One of the quotes on social media I find most annoying goes something to the effect of “athletes don’t see it as a sacrifice, they want to do it”, sometimes followed up with “it’s a privilege, if you don’t like it, get out”.
Firstly, all of these quotes are an over-generalisation. They ignore the nuances of the individual in favour of suggesting athletes have a state of mind that remains fixed over time. One of the wonderful things about trying to run faster than you ever have before is the requirement to do something you never have before. The main challenge being: to put up with the boredom associated with consistently doing the basics well over an extended period of time. This is a sacrifice with many rewards both physical and mental. Sacrifice and reward do not need to be mutually exclusive. We can want to do something that requires sacrifice. In fact, if it was all reward, I’m sure there would be a lot less athletes. They would go and find some other pursuit requiring sacrifice to satisfy their fascination with what is difficult.
In an age of instant gratification, the sacrifices needed to run faster remain constant.
Identifying the reasons for a dip in hunger
Seldom does a runner just completely lose interest in something they once loved. In my own running, the main factors which have lessened my desire to run have been over-training, lack of headspace, pain, commitment fatigue and the need for new meaning.
The worst thing about all these things is that they make you question or doubt yourself. Do I not love running anymore? Have I lost the desire to compete? To hurt? Am I finished? Should I take up something else? I can’t keep doing this.
Often, when symptoms of over-training have resolved, headspace has increased, pain has subsided or new meaning has developed – the runner finds themselves back in love.
Regaining the Hunger
Obviously, being able to recognise over-training and the behaviour that leads to it is key in the first example. Developing strategies to avoid headspace depletion is important in the second example. Managing persistent pain in otherwise healthy tissue is important in the third example.
However, the focus of today’s blog is plain old commitment fatigue. You’re questioning do you have the desire to do it anymore? You’re reading those quotes which make you feel bad about viewing running as a sacrifice and wondering should you get out?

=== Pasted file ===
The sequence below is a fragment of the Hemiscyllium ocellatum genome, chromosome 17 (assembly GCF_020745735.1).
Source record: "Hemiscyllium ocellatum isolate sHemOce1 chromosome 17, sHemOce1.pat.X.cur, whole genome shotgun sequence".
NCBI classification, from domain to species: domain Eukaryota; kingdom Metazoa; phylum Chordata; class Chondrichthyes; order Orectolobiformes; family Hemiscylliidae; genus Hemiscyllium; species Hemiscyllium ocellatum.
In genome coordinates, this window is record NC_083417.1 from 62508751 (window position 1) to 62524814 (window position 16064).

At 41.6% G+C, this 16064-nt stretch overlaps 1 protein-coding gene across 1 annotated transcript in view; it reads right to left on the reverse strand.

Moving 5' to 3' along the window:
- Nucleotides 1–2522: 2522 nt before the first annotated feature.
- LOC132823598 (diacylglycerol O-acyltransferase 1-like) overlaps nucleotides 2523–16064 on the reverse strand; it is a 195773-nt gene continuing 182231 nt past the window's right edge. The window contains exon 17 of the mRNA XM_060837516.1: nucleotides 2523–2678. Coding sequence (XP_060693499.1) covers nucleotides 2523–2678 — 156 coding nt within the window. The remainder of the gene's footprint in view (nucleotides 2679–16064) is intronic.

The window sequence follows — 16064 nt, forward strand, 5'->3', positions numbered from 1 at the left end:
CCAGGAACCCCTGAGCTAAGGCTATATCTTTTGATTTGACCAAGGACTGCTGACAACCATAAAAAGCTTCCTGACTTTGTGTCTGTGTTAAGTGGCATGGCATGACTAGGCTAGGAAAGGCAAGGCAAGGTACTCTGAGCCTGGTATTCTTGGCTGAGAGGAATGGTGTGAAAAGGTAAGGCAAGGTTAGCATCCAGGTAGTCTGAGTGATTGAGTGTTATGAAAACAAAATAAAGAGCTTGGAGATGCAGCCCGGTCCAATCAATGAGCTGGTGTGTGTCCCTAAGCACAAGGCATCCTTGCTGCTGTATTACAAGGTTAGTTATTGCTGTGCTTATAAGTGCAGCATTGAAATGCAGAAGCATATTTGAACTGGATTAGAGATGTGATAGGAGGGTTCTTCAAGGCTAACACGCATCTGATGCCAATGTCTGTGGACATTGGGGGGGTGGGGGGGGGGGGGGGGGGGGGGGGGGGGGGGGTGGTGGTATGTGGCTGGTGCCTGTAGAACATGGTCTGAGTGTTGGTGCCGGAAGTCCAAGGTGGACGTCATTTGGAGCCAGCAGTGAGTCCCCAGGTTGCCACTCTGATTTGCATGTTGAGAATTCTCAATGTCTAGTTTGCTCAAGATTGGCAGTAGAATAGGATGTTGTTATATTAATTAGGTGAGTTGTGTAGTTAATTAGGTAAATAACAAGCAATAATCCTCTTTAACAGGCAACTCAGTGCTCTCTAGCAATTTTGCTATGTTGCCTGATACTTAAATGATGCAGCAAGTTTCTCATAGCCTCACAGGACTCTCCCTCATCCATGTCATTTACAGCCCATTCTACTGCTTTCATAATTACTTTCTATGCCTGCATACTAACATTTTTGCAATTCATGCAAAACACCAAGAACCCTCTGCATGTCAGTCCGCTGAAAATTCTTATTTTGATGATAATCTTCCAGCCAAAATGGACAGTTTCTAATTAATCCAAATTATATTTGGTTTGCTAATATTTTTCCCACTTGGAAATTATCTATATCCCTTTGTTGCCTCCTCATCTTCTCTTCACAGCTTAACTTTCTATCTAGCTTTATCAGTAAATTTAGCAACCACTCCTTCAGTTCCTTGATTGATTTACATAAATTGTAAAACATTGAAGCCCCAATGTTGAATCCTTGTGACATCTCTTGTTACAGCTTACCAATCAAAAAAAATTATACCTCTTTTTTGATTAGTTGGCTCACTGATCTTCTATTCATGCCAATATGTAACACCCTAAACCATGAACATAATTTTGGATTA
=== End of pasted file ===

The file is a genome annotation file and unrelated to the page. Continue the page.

The key to this type of dip in hunger is well formed habits. Habits make it easy for you to show up even when you don’t particularly want to.
In September of this year, I returned from New Zealand with almost two years consistent training in the bag. Added to that, I had achieved my major goal of a sub-34 minute 10km. My achilles was particularly sore during running, as it often is after the off-season. I found myself asking the question, have I had enough of this?
Yes, my consistent training was admirable but at times it was also restrictive. At the same time, I had never been as fit for the time of year (at least not for 12 years). I decided I wouldn’t make a snap decision about something I had poured so much time and effort into. Instead I would return to old habits and buy myself some time. I believe in daily exercise anyway, runner or not. My training regime for running was satisfying that requirement. I began as normal: weights on Monday, cross-trainer Tuesday, progression run Wednesday, circuits Thursday, cross-trainer Friday, park-run Saturday and the long run Sunday.
That type of pre-season routine was so engrained that I could go through the motions with it for a few weeks. As the weeks went by, I got a bit fitter and the pain in my achilles a bit less. These factors increased enjoyment which helps. Eventually, I decided to take the plunge and establish new meaning. An attempt to break 33-minutes was going to be the new meaning I needed. I knew it was possible but also knew it would require a significant re-investment. I recruited a coach (Andrew Hobdell) to take over my run sessions and enlisted a training partner (Scott Watson) to come to some of the early sessions. In essence, I was using accountability to a coach and social support from a training partner to galvanise my new meaning and insulate me from commitment fatigue. This allowed me to enter my 3rd straight year of consistency.
You really have to admire the pros who find a way to repeat Olympic cycles back to back. For now, you just need to get through the next 2-weeks, weeks become years.
- Identify why you don’t feel like running.
- What can you do about it?
- If there is not an obvious cause can you a) rely on old habits to get you through a consistent but less intensive phase of training while you think and b) identify new meaning.
- Can you access accountability from a friend/family member/coach and is there a social reason for you to be involved in the sport at least for the odd day every week (even park-run can be uplifting when chatting to other runners afterwards).
- Train at a pace appropriate for you. Often, if you are surrounded by faster runners or attempting to train at a pace your physiology is not quite ready for yet, you can feel like every run is a dog fight, this does nothing for your enjoyment or your confidence.